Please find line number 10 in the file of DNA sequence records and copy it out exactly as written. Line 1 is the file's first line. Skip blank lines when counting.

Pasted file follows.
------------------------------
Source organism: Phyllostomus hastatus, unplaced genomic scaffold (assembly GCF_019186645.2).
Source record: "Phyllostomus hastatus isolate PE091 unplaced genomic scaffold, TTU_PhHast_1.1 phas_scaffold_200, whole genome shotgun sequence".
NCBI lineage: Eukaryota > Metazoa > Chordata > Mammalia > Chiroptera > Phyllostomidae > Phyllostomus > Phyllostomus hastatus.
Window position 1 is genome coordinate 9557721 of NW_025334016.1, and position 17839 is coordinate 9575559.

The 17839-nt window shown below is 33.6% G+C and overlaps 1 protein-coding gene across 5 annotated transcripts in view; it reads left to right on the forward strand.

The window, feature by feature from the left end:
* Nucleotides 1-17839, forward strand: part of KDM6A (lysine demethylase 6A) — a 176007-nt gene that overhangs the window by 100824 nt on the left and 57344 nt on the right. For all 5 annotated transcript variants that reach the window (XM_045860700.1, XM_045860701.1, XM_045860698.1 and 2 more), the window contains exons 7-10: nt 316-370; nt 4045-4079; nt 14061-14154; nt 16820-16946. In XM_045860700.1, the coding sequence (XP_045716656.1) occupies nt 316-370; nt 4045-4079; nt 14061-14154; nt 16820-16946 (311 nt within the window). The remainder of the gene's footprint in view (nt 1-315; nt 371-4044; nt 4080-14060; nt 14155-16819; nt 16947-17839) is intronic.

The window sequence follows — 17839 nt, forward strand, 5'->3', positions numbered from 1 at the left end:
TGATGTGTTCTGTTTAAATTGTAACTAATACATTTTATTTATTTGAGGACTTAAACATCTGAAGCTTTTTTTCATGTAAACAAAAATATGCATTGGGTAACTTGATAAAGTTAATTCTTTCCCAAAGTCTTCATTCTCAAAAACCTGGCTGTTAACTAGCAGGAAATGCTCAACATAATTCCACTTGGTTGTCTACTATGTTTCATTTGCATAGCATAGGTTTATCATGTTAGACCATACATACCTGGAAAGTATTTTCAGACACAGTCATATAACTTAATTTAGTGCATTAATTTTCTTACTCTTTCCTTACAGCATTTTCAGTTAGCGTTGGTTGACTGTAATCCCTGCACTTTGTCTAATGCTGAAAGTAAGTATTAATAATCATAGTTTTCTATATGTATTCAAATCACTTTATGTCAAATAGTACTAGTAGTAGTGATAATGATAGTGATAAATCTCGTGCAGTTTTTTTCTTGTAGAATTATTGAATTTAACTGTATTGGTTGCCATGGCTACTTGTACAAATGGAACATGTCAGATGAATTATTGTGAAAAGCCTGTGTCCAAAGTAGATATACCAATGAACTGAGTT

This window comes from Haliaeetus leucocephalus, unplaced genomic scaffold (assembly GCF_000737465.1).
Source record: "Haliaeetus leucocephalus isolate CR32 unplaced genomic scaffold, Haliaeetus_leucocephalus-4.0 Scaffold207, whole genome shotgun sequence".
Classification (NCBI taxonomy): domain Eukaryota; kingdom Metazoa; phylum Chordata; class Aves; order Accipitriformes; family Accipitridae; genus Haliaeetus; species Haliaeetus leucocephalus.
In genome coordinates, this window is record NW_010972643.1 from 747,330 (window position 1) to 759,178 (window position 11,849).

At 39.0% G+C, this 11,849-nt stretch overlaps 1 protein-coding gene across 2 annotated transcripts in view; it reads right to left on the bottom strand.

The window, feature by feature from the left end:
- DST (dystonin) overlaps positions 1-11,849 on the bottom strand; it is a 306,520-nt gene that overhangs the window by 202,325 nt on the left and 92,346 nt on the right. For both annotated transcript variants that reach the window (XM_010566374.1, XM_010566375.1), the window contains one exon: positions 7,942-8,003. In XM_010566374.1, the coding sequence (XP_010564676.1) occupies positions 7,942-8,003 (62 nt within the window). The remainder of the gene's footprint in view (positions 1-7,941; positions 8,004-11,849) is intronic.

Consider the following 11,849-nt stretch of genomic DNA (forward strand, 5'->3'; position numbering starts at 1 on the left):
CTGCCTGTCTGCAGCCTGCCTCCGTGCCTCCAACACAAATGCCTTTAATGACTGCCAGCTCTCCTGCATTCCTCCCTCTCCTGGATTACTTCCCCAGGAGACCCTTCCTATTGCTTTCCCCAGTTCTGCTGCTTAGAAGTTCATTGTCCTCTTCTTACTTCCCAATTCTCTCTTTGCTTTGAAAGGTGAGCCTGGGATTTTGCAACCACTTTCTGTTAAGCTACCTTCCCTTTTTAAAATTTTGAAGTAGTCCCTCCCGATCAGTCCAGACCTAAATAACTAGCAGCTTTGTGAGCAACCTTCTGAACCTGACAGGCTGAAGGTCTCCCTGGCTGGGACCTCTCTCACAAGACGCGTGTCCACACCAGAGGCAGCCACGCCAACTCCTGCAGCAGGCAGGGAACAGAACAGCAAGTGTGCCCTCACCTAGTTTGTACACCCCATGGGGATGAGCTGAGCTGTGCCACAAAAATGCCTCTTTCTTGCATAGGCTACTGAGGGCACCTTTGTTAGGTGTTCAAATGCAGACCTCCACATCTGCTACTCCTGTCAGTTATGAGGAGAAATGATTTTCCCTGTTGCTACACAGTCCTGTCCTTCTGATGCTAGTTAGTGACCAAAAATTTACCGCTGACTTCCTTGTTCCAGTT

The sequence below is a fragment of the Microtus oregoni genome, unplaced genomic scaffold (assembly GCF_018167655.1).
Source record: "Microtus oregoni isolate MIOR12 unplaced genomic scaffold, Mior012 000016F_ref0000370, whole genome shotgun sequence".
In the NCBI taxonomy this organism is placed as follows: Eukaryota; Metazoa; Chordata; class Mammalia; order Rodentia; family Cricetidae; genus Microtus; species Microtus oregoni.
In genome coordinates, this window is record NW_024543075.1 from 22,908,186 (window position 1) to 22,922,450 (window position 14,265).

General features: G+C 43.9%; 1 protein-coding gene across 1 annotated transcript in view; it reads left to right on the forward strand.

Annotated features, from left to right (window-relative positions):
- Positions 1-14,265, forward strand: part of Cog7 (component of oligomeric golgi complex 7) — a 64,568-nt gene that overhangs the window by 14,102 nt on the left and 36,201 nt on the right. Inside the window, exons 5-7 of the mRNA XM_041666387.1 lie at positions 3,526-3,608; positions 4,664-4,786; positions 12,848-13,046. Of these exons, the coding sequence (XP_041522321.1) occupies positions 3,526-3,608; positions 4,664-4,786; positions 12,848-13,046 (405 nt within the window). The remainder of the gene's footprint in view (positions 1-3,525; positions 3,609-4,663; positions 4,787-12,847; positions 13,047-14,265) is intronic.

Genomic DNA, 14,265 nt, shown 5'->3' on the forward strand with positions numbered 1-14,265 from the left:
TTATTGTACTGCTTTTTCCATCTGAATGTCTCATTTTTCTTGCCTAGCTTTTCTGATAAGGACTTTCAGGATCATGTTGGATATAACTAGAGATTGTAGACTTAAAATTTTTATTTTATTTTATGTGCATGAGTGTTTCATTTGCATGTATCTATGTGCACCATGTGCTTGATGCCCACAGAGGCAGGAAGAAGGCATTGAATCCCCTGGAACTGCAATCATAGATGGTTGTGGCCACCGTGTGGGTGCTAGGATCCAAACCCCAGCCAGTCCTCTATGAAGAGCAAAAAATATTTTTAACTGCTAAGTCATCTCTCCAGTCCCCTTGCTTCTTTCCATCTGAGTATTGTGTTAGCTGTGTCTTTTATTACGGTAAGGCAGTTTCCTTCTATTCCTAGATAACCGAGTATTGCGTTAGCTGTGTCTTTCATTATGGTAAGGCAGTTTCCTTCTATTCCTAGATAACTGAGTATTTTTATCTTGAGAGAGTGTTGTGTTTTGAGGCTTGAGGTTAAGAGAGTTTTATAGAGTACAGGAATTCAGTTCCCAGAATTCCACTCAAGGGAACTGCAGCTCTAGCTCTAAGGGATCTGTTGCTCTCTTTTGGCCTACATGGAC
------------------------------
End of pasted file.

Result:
This window comes from Haliaeetus leucocephalus, unplaced genomic scaffold (assembly GCF_000737465.1).